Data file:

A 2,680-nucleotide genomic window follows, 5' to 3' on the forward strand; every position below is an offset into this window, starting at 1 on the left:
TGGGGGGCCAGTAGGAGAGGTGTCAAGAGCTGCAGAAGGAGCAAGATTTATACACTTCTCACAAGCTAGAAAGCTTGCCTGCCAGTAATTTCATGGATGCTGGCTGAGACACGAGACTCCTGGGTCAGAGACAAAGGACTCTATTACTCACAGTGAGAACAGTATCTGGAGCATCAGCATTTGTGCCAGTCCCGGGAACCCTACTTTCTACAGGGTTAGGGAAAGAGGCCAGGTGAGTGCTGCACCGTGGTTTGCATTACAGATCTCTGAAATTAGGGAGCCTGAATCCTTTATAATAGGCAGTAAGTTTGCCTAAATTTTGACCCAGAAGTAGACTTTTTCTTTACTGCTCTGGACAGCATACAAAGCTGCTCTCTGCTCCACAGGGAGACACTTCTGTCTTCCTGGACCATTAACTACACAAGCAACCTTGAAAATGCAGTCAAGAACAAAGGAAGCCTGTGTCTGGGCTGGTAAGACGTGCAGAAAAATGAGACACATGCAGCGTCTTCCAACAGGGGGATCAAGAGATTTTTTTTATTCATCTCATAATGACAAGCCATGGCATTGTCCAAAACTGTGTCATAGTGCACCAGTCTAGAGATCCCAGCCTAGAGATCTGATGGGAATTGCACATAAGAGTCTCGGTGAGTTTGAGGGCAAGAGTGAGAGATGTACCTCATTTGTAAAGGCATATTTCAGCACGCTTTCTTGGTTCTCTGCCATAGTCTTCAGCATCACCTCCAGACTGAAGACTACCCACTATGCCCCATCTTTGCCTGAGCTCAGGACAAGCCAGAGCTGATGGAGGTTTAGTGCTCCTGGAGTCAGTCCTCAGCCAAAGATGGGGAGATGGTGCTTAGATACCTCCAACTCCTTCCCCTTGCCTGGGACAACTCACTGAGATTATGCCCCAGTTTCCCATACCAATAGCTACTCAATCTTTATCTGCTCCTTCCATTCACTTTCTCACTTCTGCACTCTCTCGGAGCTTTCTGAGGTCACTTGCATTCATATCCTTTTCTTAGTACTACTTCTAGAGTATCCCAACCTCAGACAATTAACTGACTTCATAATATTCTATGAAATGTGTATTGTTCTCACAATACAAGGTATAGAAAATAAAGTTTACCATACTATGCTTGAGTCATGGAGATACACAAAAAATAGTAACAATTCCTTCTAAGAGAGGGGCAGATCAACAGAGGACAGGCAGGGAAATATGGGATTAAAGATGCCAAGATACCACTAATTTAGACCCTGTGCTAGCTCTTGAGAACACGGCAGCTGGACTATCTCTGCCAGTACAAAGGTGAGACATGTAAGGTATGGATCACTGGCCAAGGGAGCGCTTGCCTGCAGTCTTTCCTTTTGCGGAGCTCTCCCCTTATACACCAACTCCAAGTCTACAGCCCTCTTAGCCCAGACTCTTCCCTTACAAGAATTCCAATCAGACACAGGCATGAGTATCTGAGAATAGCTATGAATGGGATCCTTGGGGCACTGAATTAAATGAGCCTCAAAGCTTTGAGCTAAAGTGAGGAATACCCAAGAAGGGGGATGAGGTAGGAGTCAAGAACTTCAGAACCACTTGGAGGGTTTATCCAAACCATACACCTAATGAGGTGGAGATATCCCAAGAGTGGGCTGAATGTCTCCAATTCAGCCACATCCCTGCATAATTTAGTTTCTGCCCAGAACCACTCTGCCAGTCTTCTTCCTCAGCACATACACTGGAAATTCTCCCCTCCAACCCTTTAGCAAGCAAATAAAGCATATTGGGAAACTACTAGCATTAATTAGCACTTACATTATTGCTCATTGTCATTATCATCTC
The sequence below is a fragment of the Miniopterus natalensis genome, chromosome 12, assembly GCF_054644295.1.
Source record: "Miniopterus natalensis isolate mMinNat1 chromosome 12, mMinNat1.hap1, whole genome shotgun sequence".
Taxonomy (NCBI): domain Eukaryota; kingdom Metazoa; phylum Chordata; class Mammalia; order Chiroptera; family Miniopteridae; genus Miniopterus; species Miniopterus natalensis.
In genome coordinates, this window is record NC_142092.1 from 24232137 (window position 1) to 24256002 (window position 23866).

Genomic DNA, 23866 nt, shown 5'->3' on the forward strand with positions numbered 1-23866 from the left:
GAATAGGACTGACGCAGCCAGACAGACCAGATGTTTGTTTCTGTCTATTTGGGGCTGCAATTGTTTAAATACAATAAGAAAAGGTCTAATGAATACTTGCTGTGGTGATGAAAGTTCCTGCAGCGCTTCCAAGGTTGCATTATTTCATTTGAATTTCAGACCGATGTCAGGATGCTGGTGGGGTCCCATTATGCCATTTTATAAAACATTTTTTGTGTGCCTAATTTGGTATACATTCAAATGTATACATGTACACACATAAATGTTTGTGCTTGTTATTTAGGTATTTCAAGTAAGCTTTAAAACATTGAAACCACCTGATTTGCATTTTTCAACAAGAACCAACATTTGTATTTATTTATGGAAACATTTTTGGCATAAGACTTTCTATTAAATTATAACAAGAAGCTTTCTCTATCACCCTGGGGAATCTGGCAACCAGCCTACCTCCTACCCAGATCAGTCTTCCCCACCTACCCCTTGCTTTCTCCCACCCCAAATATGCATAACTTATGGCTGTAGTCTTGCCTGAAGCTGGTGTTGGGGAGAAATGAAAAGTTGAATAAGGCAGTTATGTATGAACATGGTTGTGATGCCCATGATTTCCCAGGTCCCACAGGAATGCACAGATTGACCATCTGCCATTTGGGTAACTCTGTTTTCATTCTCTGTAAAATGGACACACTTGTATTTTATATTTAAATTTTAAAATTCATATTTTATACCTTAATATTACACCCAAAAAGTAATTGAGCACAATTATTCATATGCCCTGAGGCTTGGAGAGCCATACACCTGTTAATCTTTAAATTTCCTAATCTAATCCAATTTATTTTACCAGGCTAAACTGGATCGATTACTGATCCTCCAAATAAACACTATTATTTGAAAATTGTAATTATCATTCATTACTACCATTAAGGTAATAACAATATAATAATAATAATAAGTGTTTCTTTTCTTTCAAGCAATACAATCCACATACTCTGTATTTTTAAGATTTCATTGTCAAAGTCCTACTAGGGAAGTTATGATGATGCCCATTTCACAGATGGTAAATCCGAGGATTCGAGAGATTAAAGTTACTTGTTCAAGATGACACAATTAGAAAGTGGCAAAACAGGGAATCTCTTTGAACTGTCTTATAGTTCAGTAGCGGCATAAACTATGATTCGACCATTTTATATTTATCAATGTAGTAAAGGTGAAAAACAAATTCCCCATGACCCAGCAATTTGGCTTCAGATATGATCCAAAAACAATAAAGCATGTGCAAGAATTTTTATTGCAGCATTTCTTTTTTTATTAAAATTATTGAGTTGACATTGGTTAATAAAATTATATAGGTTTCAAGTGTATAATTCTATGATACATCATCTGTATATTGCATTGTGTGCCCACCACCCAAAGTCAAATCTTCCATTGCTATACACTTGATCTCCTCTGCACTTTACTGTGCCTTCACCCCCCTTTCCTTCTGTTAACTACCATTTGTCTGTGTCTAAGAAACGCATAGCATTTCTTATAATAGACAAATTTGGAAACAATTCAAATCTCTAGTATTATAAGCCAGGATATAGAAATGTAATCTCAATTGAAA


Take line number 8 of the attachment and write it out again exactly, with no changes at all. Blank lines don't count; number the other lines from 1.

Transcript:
GAATAGGACTGACGCAGCCAGACAGACCAGATGTTTGTTTCTGTCTATTTGGGGCTGCAATTGTTTAAATACAATAAGAAAAGGTCTAATGAATACTTGCTGTGGTGATGAAAGTTCCTGCAGCGCTTCCAAGGTTGCATTATTTCATTTGAATTTCAGACCGATGTCAGGATGCTGGTGGGGTCCCATTATGCCATTTTATAAAACATTTTTTGTGTGCCTAATTTGGTATACATTCAAATGTATACATGTACACACATAAATGTTTGTGCTTGTTATTTAGGTATTTCAAGTAAGCTTTAAAACATTGAAACCACCTGATTTGCATTTTTCAACAAGAACCAACATTTGTATTTATTTATGGAAACATTTTTGGCATAAGACTTTCTATTAAATTATAACAAGAAGCTTTCTCTATCACCCTGGGGAATCTGGCAACCAGCCTACCTCCTACCCAGATCAGTCTTCCCCACCTACCCCTTGCTTTCTCCCACCCCAAATATGCATAACTTATGGCTGTAGTCTTGCCTGAAGCTGGTGTTGGGGAGAAATGAAAAGTTGAATAAGGCAGTTATGTATGAACATGGTTGTGATGCCCATGATTTCCCAGGTCCCACAGGAATGCACAGATTGACCATCTGCCATTTGGGTAACTCTGTTTTCATTCTCTGTAAAATGGACACACTTGTATTTTATATTTAAATTTTAAAATTCATATTTTATACCTTAATATTACACCCAAAAAGTAATTGAGCACAATTATTCATATGCCCTGAGGCTTGGAGAGCCATACACCTGTTAATCTTTAAATTTCCTAATCTAATCCAATTTATTTTACCAGGCTAAACTGGATCGATTACTGATCCTCCAAATAAACACTATTATTTGAAAATTGTAATTATCATTCATTACTACCATTAAGGTAATAACAATATAATAATAATAATAAGTGTTTCTTTTCTTTCAAGCAATACAATCCACATACTCTGTATTTTTAAGATTTCATTGTCAAAGTCCTACTAGGGAAGTTATGATGATGCCCATTTCACAGATGGTAAATCCGAGGATTCGAGAGATTAAAGTTACTTGTTCAAGATGACACAATTAGAAAGTGGCAAAACAGGGAATCTCTTTGAACTGTCTTATAGTTCAGTAGCGGCATAAACTATGATTCGACCATTTTATATTTATCAATGTAGTAAAGGTGAAAAACAAATTCCCCATGACCCAGCAATTTGGCTTCAGATATGATCCAAAAACAATAAAGCATGTGCAAGAATTTTTATTGCAGCATTTCTTTTTTTATTAAAATTATTGAGTTGACATTGGTTAATAAAATTATATAGGTTTCAAGTGTATAATTCTATGATACATCATCTGTATATTGCATTGTGTGCCCACCACCCAAAGTCAAATCTTCCATTGCTATACACTTGATCTCCTCTGCACTTTACTGTGCCTTCACCCCCCTTTCCTTCTGTTAACTACCATTTGTCTGTGTCTAAGAAACGCATAGCATTTCTTATAATAGACAAATTTGGAAACAATTCAAATCTCTAGTATTATAAGCCAGGATATAGAAATGTAATCTCAATTGAAA